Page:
After the song has been done, and Coyne escapes his ball, he returns with balloons taped to himself. “The last time we played here David Bowie was alive”, he says with an exhale. Coyne by himself slowly enters the chorus of “Starman“, as the crowd joins along. Time seemed to have stood still, in unison it was a moment for Earth’s resident alien, who went away.
The long pause, as Wayne Coyne, strapped with a huge balloon structure, visibly sheds a tear or two, “Look at me, I here dressed like this, and I’m sad that David Bowie is dead”. The feeling is mutual.
“How??” follows up, as the Lips start to wrap up their magical endeavour. Ending with “A Spoonful Weighs a Ton” setting up a huge rainbow in the center, The Lips retreat away to a huge applause. They came and they conquered.
Finally, they return for one more, and of course it is their grand closer, “Do You Realize??“.
This is the Bluedot moment you will always remember, and it’s only fucking Friday.
Saturday seems more extensive, with a few more to take fancy. Don’t get us wrong, the line-up is brilliant, but full of clashes and generally, not as good as last year. There is a lean on verbal talks and doings, rather than music. However great, the balance still to be figured, but we’re sure if anyone can do it, it’s Bluedot.
The Radiophonic Workshop opens the Lovell Stage, with their thematic work that only few are like. It’s sound strange, with the catalogue of work and their left of the mainstream audience, Radiophonic Workshop are the closest to Kraftwerk we’ve gotten at Bluedot. Their set is wonderful, filled with themes from the heyday of BBC television, and the debut of new material featuring the late Stephen Hawking. It’s a terrific job done.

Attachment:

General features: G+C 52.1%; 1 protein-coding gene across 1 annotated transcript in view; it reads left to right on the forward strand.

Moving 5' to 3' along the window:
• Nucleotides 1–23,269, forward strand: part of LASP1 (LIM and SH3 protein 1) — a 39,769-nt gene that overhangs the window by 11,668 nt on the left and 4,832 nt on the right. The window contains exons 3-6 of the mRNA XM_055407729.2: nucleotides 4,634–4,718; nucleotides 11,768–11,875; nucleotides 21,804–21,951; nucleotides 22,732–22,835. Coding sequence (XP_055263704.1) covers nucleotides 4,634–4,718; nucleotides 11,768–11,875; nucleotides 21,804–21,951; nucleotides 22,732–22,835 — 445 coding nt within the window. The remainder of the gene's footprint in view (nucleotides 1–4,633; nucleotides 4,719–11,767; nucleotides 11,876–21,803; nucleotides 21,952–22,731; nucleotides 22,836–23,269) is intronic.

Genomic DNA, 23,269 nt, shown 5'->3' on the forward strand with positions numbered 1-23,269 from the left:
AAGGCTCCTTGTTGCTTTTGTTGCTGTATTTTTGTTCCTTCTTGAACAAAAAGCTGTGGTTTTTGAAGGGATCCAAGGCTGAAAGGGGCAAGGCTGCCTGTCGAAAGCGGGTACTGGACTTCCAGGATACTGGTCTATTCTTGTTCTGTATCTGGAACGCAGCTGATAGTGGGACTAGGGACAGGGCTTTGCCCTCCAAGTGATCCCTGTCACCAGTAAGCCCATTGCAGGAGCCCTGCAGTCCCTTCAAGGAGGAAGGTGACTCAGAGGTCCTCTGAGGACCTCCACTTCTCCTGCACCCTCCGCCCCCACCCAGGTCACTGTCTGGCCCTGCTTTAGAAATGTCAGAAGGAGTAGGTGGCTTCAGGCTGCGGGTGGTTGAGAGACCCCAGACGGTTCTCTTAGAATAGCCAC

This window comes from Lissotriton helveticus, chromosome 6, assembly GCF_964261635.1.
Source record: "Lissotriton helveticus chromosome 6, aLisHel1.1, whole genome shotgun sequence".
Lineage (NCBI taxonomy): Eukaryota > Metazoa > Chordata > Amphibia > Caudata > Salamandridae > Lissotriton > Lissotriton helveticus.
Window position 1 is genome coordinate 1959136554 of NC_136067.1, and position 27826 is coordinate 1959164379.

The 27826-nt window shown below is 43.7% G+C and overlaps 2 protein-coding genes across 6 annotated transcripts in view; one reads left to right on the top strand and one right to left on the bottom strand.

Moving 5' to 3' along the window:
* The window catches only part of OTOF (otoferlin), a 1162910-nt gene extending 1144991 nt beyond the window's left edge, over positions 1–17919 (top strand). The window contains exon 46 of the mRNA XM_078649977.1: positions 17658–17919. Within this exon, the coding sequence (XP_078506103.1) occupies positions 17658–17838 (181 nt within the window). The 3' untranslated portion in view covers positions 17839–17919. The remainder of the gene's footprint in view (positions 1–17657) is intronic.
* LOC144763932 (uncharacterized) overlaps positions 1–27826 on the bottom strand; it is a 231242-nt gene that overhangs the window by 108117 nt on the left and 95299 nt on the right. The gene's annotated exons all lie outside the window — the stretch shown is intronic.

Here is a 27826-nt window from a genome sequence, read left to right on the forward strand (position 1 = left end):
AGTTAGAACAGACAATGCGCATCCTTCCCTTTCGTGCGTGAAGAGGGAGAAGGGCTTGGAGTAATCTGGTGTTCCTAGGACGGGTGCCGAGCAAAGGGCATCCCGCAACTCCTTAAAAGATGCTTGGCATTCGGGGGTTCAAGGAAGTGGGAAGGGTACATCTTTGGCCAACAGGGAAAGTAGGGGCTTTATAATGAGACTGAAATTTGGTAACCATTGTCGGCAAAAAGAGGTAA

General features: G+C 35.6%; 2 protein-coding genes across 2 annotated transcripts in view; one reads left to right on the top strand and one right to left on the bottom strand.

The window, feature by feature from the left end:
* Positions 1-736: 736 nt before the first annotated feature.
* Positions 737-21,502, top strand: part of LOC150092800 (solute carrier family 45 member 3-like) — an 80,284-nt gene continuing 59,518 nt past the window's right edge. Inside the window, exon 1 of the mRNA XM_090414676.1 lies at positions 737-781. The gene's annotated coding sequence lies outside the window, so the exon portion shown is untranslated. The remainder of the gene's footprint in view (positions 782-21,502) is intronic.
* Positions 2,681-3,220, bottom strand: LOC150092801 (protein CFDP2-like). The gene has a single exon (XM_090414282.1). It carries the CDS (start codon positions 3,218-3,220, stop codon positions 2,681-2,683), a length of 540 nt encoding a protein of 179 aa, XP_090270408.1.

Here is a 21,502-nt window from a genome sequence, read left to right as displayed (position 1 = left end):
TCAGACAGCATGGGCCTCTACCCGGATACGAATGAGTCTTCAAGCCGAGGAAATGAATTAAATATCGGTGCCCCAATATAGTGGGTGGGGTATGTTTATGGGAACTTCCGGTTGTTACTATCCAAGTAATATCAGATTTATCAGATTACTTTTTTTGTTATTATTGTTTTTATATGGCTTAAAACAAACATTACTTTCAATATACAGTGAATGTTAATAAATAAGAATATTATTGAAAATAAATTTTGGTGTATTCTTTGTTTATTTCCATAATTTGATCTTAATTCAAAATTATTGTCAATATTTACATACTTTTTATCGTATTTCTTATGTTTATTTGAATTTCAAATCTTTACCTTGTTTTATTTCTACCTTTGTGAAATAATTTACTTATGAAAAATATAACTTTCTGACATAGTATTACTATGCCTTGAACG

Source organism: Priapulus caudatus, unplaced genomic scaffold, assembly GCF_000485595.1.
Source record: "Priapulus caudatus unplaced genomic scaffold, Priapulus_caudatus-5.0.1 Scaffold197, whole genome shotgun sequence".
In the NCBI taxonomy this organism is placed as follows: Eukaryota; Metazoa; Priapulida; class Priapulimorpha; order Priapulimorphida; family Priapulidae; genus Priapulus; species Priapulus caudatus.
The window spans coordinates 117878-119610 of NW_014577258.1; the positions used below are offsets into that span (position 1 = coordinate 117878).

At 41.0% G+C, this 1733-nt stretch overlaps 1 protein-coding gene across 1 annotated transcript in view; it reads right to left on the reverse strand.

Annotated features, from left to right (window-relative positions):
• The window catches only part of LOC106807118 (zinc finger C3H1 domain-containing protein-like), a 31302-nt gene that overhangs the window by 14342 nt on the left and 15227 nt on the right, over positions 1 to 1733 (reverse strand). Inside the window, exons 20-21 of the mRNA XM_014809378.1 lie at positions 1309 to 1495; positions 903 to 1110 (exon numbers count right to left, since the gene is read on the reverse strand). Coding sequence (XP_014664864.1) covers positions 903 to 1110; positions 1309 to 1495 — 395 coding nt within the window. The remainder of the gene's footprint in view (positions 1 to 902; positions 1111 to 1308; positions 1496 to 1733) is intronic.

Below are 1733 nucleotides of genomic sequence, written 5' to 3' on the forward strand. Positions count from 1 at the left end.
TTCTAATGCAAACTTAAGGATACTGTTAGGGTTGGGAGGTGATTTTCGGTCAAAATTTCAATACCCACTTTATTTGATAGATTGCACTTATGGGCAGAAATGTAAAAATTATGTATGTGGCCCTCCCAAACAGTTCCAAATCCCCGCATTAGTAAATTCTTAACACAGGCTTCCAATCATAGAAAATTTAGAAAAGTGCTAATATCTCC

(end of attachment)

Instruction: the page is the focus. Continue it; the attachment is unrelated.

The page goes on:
Hookworms played a set in the Orbit Stage earlier in the afternoon, their visceral, technical psych noises will never get old.
Mostly leaning of their latest release, there aren’t many out there like them, and this packed tent knows.
Before headliners warm the night, we’re treated to a set by an electronic pioneer who is largely better than ever, as Gary Numan brings Savage to Bluedot.
With his latest effort being ripped from his own attempted book about a dystopian future following pollution and climate change, and his pioneering hand in electronic music that only few can best, it’s perfect that Numan is here.
His performance is based heavily on the album, his jolty-electro sound from his heyday is mushed with his industrial sounds, it’s loud and great.
“The Fall“, “Metal“, “Halo” and “Cars” land early, and the crowd in palm theory stands, “A Prayer for the Unborn” follows, and then Numan brings out his daughter Persia, a sporadic appearence on this tour, to preform the latest album’s standout “My Name is Ruin“. It’s wonderful.
“Love Hurt Bleed“, “When The World Comes Apart” move the set towards its end and “Are Friends Electric” finally finishes it. What a remarkable performance.
Finishing the main-stage on Saturday, was the sublime sounds of Future Islands.
Saturday’s headliners are much different than the others, they’re definitely armed with a catalogue of brilliant songs, and they’re still one of the best rising bands around, however they aim for a more subtle and laid-back approach.